Saturday, May 03, 2008

The future cricket 4 (Half-and-half)

With the advent of Twenty20, what seems to be under the most threat is the full-day 50-over variety. Test matches continue to have their charm, albeit to a specialized and increasingly diminishing audience, but one-dayers seem to be in freefall. So this piece, and the one to follow in this series, focuses on messing up with the one-day version.

How do we get rid of the anti-insomnia pill that is the middle overs of a one-day international? The Twenty20 was one option the administrators came up with, but did we really need to truncate the game so badly? How can we play the whole day and still not have the middle overs?

Surely test cricket and some of its rules have something right about them? And Twenty 20, notwithstanding the criticism on the IPL and ICL, isn’t a n absolute evil either? So what happens when we mix test cricket with Twenty20? Well, to begin with, you get this post.

This suggestion is not dissimilar to the earlier one on limited overs tests. And it is something that one has heard whispers of in the past as well. Presenting, the two innings one-day international.

The simplest format for this would be to treat it exactly like a limited overs test, with twenty- overs per innings. But then that would become little more than playing two back-to-back twenty-five over shoot-outs, wouldn’t that? And attract weird names like (Twenty-five25)2 or 25x4 or just plain and useless Test 25. So let’s queer the pitch up a bit more.

To begin with, a team will have only ten wickets to play with between the two innings. So while they can treat their first innings like a Twenty20 game, they wouldn’t have much of a second innings. On the other hand, they can save wickets for a second innings bash, but could then run out of overs.

Secondly, bowlers will have a limit on the number of overs they can bowl in the match, but this can be distributed freely between the two innings. This means I can save an entire ten overs of my lead bowler for the second innings. Or bowl out my potential weak link in the first. So when will you bowl Muthiah Muralitharan? And Ajit Agarkar?

A third, more complex rule could be that the two innings need not be equally spaced. The toss-winning captain could, as with the limited overs tests idea, choose the length of each innings for both the teams, in five-over slots with a minimum of 10 overs per innings. So we could have one innings of 10 overs and one of 40. I can already see Shaun Pollock declining the captaincy.

Think I should stop this insane series? I have at least three more ideas to throw.

Earlier posts in this series

50Fifty

More new balls

Limited over tests

9 comments:

Alan said...

Well, I say keep the ideas coming! We seem to focus on the number of overs and fielding restrictions as the ways to 'change' the game but, as you've shown, there are lots of innovative ways to make limited overs cricket more intriguing.

The best things about your ideas is that they prolong uncertainty of outcome and deepen the strategic element.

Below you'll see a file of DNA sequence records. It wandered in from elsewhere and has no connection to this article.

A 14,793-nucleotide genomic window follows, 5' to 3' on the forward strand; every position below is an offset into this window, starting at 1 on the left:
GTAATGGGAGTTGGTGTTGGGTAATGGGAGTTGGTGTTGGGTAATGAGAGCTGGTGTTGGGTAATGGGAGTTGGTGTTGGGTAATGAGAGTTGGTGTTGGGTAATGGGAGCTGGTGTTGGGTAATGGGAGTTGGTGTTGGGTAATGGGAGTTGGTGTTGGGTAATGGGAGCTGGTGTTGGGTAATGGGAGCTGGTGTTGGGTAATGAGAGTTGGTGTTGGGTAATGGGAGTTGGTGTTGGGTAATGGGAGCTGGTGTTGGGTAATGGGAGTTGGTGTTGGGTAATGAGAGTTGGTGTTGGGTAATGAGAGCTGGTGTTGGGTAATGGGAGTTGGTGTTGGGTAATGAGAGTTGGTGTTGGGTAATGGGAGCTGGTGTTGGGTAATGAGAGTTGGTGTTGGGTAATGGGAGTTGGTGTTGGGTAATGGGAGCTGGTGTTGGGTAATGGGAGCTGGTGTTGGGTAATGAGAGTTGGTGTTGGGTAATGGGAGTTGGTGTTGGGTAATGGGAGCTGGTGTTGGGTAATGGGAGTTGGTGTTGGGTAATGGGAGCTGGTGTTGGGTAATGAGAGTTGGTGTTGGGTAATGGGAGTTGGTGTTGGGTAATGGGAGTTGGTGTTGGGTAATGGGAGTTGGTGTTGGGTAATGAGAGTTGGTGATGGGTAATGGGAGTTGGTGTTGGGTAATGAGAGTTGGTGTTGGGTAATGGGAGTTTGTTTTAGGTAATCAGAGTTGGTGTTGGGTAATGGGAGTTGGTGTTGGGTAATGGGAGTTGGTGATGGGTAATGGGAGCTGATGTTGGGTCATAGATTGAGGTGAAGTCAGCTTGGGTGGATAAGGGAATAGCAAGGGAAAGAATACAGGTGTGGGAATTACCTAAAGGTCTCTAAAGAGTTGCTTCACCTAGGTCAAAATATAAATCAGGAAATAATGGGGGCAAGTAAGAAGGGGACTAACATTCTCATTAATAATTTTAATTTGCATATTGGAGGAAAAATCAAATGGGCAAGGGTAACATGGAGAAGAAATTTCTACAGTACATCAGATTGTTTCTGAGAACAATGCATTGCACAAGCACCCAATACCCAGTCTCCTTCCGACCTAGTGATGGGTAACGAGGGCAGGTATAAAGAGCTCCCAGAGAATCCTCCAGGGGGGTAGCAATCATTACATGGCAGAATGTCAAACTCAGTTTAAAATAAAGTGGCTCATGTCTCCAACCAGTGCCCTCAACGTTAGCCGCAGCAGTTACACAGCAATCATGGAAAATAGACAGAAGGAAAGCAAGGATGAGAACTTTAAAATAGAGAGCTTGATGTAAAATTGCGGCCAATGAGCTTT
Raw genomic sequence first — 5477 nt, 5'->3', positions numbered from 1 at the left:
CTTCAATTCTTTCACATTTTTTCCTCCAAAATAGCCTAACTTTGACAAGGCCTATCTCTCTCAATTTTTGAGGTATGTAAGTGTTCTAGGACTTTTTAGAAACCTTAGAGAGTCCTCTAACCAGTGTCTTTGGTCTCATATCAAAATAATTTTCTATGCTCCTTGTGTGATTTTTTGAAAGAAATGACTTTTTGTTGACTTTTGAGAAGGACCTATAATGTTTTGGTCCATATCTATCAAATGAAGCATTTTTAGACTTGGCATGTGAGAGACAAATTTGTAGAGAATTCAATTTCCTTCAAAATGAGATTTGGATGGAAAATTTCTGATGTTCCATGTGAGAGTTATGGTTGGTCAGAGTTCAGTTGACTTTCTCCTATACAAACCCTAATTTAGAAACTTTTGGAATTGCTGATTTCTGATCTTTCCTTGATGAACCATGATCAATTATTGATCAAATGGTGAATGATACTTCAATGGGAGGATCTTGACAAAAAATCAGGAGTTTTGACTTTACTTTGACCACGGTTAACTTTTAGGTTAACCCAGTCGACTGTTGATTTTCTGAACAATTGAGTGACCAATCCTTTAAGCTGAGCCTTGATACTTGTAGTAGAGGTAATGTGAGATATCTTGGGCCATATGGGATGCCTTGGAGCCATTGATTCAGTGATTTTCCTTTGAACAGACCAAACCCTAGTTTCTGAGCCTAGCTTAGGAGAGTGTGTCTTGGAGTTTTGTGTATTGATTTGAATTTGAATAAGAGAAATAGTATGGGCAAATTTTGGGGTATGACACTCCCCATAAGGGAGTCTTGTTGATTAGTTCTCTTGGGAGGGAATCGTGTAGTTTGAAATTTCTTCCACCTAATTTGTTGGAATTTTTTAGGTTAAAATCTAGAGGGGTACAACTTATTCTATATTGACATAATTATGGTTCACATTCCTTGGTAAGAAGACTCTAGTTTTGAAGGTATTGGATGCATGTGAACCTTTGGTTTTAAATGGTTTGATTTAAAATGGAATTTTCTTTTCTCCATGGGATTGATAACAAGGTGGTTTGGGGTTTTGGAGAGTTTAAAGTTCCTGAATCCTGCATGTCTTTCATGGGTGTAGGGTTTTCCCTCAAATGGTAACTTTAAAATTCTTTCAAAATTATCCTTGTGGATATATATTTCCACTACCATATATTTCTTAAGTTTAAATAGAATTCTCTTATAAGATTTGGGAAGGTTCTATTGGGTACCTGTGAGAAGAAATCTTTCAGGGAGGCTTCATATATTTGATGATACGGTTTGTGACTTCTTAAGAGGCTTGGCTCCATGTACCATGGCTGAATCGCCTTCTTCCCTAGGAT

For what it's worth - I am not on the ICC :-)), I like them. Keep them coming!

Chennai Super Kings Fan said...

Yeah.. your ideas surely adds the strategic element to the game.. But for a game to be successful, it has to be simple to understand.. I don't think bringing rules like this makes Cricket very complex takes it out of the popularity region of the common man..

- Robin

RamG R said...

Geetha,
No other sport has had so many varieties running. Th problem is that T20 and ODI have most things - so it’s logical that market forces will kill ODIs. What will save Test matches will be the cries of anguish from bowlers all around for some sanity! (I fervently hope!)
I don't think the structure of the five-day format needs to be altered. What needs to be done is just have a two-tier structure—India, England, Australia, and South Africa form the top-tier who play among themselves on a home-and-away basis, and the second tier has Sri Lanka, New Zealand, Pakistan, and West Indies who play on a home-and-away basis. You could have a five-year cycle after which the relegation and promotion can happen. This will make Test cricket more spaced out and the quality of cricket will improve. But ICC votes on all such issues, so keep your bowling fingers crossed!

Geetha Krishnan said...

Thanks, Alan.
Robin / RamG - I agree with both you.
Considering how the ICC and its cohorts are playing with the game, it really is difficult to predict what the next change will be. I am just having fun with these ideas - the best thing to happen to the game would be that nothing changes in the fundamentals of the game.

Straight Point said...

the popularity of any game depends on how simple it is to follow by mass...

though your ideas are thought provoking but work against this very norm...

Geetha Krishnan said...

Straight Point - like I said in my earlier response to Robin and RamG, I am just having fun writing these posts. Everything else is incidental. As for simplicity and its importance in sport, I reckon I'll save that thought for a rainy day.

Straight Point said...

geetha...

you have right to remain silent...coz anything you write can be held against you...even on rainy day...

;-))

Gurooji said...

But isn't the Twenty-25 that you propose an obvious precursor of baseball, in a sense?
And I think Chennai Super Kings can battle it out with the Mumbai Indians for the worst-named team in the league...

Geetha Krishnan said...

Gurooji - I don't know enough about the rules of baseball, but may be you're right.
As for the names, yes, these two are quite ordinary, but there is one name that, on deeper examination is just as bad. Which is the Bangalore team. The moment you say Challengers, aren't you implying that you are never the champion?